...Once in a lifetime a voice emerges from the ranks of mere singers into the spotlight of greatness. Gigli, Frank Sinatra, Mavis Clapthorne and now ... Kenneth Williams. Moreover Ken (or Mr. Williams as he prefers to be called) is not just one voice but many. Inside him are a whole lot of other people fighting to get out. And no wonder. Ted Dicks and I have tried to provide music and words for some of these others, backed up by Barry Booth and his all male ensemble, and the results range from fantastically brilliant to absolute rubbish.
"... However varied and contrasting the songs and backings one factor stays constant and indisputable-the talent of LIBBY MORRIS the specialist in all she does. The arrangements are from the pen of young BARRY BOOTH and they range from the big-band-brass of "Everybody Says Don't" to the subtle elegance of "Raindrops"."
"The Johnstons are exceptional. They are Adrienne and Luci Johnston, vocals. Mick Maloney and Paul Brady. vocals and guitars. Their vocal blend is one of those unique things that comes once in a generation of vocal groups and their musical taste matches their ability."
"...Diversions! is one of the hidden treasures of late 60s British pop - a witty, gentle and quintessentially English collection of words and music cloaked in a series of ornate, baroque arrangements so beloved of the immediately post-psychedelic UK studio sound. Let's hope, then, that this first-ever reissue - assembled with the active co-operation of the artist, by the way - manages to redress the balance somewhat and introduce a few new converts to the album's considerable charms."
The Sadista Sisters were Teresa D'Abreu & Judith Alderson (who wrote the book and lyrics), Jacky Tayler (who wrote the music) and Linda Marlowe. Their provocative show was a hard-core feminist, black comedy rock music extravaganza which ran for several weeks at the Edinburgh Festival in 1975 and went on to play to packed houses in the main room of Ronnie Scott's London jazz club for six weeks.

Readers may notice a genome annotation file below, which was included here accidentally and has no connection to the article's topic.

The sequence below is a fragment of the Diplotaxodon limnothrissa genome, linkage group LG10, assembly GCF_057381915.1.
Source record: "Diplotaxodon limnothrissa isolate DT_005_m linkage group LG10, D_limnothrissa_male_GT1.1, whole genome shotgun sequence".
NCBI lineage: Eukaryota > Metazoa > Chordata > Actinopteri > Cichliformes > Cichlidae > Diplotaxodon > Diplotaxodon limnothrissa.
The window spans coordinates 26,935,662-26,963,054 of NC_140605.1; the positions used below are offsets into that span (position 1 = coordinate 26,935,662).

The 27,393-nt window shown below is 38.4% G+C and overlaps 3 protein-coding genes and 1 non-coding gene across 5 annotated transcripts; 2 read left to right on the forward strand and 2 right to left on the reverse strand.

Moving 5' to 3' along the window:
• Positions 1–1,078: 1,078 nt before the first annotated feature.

"Making the series â€œRolf On Saturday, O.K?â€™ was a most thrilling experience - especially doing the programmes in School Halls all round the country." This album is a small selection of items from the BBC series.
'Coojeebear and the Monster' is a 55-minute story for young people performed by a narrator and symphony orchestra. There are seven songs in the score (sung by the narrator as various characters), and during the performance the story is illustrated by a sequence of over 500 pictures which are projected onto a large screen suspended over the orchestra. It has been performed many times by major professional orchestras in various parts of the world, as well as by several different youth orchestras.
Barry wrote these dazzlingly original arrangements of classic Disney songs for this Rolf Harris album - Whistle While You Work, Little April Showers, I Wanna Be Like You, The Siamese Cat Song, and many more...
Fantastic Themes from Animation Musicals (1991)
Baz's arrangement of 'When you Wish Upon a Star' is featured on this Japanese album of 'animation musical' songs. The Royal Philharmonic Pops orchestra is conducted by Stanley Black.
'We Are Your Future" is the title of the compelling eleven minute cantata, composed by Barry Booth, who also conducted the orchestra and choir. The libretto, composed by Barry Fantoni, calls for a soprano and a rock singer as well as children's voices. As the title indicates, the song asks us all to consider the future of children everywhere in what seems to be an increasingly uncaring world, a point intentionally underlined by the choice of young musicians and singers who performed to perfection on the day.
Carol Jarvis is one of the most versatile musicians of her generation, whose work encompasses almost every musical genre from the Symphonic, through Jazz, Rock and Pop and just about everything in between. As a player, arranger, teacher, journalist and clinician, she is the sort of musician whose versatility defies all usual classifications and narrow pigeon holes, the sort of musician who makes the musical establishment feel just a little uncomfortable, the sort of musician who is well worth a listen.